Flexibility in US food aid to Syria should be the rule – not the exception
In Syria, the US has been able to deliver food aid using a flexible approach to needs on the ground. Yet such flexibility is the exception in US aid. President Obama's proposed reforms would allow for more efficient practices, such as using local food supplies.
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America's generosity has saved hundreds of millions of people from starvation, but the system is broken and in desperate need of reform. Policymakers from both parties have known this for years. Several years ago, former President Bill Clinton apologized for exporting cheap American rice to Haiti: "It may have been good for some of my farmers in Arkansas, but it has not worked.”Skip to next paragraph
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A more prudent approach, as allowed by Mr. Obama’s proposed reforms, would allow aid agencies to buy food from local farmers, or the closest supplier who offers the best price. Direct purchase from local farmers would not only get the food to those in need more quickly, it would also help spur economic growth where it is needed most, allowing poor farmers to break their cycle of dependence on outside aid.
While the president’s budget does not completely eliminate every outdated restriction that slows the delivery of US food aid and inflates its cost, the reforms represent an important step in the right direction.
Some agriculture and maritime interest groups have argued that there is no need to change the status quo. They say there is already an effective and dependable program in place for producing and shipping food. It is true that there is still a vital role for US commodities in places where food is not available or where local purchases won't work. This is why, under Obama’s reforms, aid agencies will still be able to purchase commodities from US-based producers where and when it is appropriate.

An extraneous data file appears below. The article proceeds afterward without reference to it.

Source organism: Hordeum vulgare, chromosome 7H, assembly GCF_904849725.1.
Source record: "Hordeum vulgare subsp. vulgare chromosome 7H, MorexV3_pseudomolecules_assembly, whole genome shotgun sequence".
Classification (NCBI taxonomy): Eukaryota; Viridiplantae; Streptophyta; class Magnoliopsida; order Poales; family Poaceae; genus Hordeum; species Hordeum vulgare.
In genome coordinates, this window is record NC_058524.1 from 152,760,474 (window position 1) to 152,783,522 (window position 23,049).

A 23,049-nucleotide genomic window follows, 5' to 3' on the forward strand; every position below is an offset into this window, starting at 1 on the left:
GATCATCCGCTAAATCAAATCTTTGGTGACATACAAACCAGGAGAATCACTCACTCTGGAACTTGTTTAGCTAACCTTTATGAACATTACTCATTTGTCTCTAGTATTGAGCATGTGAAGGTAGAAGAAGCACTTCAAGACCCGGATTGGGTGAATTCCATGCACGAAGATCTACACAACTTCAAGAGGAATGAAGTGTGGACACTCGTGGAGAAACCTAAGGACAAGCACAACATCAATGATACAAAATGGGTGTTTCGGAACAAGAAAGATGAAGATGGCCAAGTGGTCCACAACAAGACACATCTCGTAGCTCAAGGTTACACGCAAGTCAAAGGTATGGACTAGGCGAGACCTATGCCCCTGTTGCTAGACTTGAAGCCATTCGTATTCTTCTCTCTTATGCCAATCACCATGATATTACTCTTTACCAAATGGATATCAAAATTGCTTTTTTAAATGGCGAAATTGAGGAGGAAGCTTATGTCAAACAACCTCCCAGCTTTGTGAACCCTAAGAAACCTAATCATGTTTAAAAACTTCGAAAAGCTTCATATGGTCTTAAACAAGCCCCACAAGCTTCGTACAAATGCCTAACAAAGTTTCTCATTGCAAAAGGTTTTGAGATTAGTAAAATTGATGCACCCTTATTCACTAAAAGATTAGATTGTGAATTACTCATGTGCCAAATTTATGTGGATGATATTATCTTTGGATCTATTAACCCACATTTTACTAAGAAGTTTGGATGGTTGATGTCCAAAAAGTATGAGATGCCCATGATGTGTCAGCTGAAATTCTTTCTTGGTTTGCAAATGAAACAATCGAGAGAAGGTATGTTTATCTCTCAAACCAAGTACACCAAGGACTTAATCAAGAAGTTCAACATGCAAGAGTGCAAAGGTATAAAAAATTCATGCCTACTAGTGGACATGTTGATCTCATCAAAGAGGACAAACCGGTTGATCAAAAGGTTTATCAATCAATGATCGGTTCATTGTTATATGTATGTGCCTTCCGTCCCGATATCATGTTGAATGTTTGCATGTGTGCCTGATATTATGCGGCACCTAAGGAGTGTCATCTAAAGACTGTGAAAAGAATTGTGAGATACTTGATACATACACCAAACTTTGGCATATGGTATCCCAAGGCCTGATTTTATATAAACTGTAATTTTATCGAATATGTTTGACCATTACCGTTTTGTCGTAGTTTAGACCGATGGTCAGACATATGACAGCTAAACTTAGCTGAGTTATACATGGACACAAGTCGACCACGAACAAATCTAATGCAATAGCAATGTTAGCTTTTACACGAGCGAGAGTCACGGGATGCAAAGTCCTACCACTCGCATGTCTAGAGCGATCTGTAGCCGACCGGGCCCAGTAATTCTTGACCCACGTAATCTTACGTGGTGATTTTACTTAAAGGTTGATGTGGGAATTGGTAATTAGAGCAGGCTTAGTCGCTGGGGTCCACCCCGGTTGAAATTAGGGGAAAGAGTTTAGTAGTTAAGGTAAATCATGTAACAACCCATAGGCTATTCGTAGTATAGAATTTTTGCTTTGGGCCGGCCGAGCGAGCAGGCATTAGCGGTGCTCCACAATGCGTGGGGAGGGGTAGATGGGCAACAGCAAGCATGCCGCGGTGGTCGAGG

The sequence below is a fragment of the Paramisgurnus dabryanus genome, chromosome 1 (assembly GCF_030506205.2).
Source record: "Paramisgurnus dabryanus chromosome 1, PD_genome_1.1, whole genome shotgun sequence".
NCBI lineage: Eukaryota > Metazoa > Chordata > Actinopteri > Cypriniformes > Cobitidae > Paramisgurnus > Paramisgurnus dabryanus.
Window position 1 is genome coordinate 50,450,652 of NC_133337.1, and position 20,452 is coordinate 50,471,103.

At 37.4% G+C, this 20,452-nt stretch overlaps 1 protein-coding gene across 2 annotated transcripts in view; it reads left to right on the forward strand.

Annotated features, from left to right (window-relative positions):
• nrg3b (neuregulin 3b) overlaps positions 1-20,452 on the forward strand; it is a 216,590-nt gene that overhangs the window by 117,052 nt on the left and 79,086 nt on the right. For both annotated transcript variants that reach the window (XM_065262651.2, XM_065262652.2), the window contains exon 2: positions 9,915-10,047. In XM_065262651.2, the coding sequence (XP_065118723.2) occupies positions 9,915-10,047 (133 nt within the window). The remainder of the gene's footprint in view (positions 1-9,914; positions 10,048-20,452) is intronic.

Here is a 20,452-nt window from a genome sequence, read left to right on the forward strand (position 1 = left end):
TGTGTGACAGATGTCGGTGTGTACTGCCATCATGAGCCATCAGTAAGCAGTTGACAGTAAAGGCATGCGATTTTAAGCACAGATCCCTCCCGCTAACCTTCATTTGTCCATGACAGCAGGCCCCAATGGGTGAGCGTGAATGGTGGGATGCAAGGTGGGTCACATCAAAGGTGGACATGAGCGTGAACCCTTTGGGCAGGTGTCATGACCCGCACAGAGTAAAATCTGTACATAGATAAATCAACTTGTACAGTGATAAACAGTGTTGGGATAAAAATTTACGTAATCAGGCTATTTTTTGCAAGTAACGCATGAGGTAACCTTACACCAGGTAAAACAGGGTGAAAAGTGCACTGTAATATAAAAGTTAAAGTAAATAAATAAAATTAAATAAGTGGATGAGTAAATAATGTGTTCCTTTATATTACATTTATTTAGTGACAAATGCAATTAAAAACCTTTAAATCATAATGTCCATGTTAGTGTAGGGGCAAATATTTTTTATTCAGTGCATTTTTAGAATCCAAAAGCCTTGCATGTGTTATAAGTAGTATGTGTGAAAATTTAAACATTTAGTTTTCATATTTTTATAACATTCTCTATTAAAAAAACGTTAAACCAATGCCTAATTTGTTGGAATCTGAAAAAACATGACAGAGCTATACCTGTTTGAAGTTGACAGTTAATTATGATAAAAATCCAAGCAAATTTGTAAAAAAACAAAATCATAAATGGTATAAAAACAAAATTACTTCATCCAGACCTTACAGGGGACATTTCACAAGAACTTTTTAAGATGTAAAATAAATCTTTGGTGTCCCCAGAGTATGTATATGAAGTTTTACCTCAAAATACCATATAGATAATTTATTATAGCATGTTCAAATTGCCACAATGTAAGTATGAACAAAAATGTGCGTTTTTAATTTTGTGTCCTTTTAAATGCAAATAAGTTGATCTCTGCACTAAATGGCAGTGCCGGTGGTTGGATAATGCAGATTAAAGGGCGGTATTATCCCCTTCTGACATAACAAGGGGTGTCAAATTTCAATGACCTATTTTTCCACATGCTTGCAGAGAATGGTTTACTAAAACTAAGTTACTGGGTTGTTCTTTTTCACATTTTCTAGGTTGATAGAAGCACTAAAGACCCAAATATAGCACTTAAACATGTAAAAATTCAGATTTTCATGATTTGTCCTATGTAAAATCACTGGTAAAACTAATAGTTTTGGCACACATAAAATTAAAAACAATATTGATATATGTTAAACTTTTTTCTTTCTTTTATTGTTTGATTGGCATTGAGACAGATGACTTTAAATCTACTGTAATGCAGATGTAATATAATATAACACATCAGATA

But the US can do better. It needs a flexible response when addressing emergencies and chronic hunger. Its tools and programs must put first the needs of the farmers and hungry populations that America seeks to help.
US farming communities are rightfully proud of the role they play in feeding the world’s most vulnerable and hungry people. These reforms will enable the program to reach even more people and make an even larger impact.
Let’s take a stand and make sure US citizens encourage their members of Congress to support modernizing America's food aid system to provide maximum value for taxpayers while feeding as many hungry people as possible.
Helene D. Gayle is president and CEO of CARE USA, one of the premier international humanitarian organizations, with programs in more than 70 countries to end poverty. Dr. Gayle spent 20 years with the Centers for Disease Control and then directed the HIV, TB and Reproductive Health Program at the Bill & Melinda Gates Foundation.
Raymond C. Offenheiser is the president of Oxfam America, an international relief and development organization that creates lasting solutions to poverty and injustice in more than 30 countries, and is the US affiliate of Oxfam International, which works in 120 countries